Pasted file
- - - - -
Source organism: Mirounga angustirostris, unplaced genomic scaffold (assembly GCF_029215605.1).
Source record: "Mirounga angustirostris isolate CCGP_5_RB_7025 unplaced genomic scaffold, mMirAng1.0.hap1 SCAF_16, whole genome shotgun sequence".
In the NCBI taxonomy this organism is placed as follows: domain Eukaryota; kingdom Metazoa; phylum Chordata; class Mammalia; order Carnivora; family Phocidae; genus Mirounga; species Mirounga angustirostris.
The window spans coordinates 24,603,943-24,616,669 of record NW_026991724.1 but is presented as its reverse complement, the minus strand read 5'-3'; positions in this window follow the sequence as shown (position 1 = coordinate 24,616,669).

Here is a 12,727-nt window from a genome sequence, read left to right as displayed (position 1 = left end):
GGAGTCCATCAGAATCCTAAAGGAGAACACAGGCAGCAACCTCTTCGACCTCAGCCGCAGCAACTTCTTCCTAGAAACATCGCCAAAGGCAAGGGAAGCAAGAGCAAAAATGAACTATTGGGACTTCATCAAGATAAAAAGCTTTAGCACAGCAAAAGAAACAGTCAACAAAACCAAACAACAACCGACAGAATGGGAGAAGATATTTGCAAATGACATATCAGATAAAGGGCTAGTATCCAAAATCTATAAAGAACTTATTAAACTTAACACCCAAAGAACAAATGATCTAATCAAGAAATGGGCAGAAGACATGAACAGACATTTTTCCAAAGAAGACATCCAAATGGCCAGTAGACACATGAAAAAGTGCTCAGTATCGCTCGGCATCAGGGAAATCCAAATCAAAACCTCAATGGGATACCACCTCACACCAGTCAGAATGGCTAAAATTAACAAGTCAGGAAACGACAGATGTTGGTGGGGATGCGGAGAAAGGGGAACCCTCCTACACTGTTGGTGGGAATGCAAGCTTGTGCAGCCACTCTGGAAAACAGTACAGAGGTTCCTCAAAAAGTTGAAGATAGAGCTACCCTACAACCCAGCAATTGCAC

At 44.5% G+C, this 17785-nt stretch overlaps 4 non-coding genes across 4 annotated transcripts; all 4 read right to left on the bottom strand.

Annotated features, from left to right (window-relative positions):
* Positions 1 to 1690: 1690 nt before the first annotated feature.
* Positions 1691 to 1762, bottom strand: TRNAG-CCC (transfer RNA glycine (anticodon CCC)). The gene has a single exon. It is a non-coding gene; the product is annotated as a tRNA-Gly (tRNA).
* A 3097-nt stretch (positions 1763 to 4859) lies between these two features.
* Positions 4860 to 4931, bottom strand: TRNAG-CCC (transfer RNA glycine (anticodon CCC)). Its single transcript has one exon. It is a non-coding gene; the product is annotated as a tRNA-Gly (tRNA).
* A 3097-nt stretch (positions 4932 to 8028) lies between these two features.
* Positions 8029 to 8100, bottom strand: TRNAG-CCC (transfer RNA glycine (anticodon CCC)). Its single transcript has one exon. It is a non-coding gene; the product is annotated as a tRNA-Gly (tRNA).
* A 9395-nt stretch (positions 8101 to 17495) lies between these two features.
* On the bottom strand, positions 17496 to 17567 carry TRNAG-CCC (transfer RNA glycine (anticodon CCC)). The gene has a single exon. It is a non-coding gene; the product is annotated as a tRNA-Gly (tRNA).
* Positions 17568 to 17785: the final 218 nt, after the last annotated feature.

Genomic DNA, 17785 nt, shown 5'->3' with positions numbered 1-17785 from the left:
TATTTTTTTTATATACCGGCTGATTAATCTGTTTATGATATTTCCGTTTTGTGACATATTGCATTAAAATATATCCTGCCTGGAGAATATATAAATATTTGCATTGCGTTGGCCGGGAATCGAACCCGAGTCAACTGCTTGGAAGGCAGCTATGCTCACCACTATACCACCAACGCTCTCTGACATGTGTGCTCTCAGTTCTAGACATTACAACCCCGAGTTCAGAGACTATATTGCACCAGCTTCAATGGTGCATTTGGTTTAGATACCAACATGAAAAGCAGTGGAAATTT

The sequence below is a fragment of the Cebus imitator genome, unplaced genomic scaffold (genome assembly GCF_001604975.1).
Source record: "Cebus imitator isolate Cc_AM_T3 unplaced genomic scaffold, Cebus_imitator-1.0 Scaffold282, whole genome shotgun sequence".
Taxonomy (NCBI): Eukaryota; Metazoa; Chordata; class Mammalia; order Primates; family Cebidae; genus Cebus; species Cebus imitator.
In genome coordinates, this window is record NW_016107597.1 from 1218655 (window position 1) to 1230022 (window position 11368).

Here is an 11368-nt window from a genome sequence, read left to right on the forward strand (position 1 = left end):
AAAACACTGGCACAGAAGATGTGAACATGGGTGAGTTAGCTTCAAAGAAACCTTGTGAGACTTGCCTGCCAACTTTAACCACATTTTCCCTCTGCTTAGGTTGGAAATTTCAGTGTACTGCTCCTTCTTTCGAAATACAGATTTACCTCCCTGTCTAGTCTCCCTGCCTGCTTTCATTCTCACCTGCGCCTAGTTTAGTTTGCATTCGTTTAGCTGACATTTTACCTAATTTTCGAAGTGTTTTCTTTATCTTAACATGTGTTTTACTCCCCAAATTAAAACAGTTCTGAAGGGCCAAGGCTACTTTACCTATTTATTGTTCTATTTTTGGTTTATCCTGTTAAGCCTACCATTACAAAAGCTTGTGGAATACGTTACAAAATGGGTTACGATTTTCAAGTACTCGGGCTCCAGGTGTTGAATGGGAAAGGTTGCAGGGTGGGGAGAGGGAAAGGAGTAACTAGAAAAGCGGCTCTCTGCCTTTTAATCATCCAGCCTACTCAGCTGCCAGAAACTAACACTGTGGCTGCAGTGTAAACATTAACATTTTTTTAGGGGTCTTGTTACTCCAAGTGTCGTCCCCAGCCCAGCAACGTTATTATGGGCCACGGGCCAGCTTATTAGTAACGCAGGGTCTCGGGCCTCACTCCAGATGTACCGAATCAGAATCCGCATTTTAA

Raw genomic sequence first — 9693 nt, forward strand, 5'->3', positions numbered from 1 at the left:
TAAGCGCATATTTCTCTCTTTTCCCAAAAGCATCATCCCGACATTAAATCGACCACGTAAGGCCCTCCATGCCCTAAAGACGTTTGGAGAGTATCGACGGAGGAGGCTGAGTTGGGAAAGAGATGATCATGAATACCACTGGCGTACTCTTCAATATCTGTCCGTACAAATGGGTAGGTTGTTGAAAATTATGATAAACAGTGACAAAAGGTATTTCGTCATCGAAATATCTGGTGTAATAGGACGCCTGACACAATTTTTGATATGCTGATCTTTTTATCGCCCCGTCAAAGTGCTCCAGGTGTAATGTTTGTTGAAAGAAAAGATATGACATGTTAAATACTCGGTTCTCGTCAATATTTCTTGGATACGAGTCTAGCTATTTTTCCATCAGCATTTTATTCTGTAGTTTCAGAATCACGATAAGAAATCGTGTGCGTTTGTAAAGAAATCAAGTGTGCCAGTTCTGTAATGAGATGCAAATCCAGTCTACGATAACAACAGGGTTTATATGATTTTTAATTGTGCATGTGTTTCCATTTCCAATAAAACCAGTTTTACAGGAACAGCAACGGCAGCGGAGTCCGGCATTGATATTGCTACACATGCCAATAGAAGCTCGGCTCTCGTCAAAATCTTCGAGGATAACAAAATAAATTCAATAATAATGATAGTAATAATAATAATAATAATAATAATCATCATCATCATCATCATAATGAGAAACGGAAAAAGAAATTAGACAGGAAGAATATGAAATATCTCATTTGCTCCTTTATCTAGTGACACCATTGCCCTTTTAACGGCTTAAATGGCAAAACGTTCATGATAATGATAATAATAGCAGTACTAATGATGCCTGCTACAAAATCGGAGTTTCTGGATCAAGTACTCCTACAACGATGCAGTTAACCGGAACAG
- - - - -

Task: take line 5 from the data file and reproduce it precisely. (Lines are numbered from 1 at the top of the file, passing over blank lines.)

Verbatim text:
Here is a 12,727-nt window from a genome sequence, read left to right as displayed (position 1 = left end):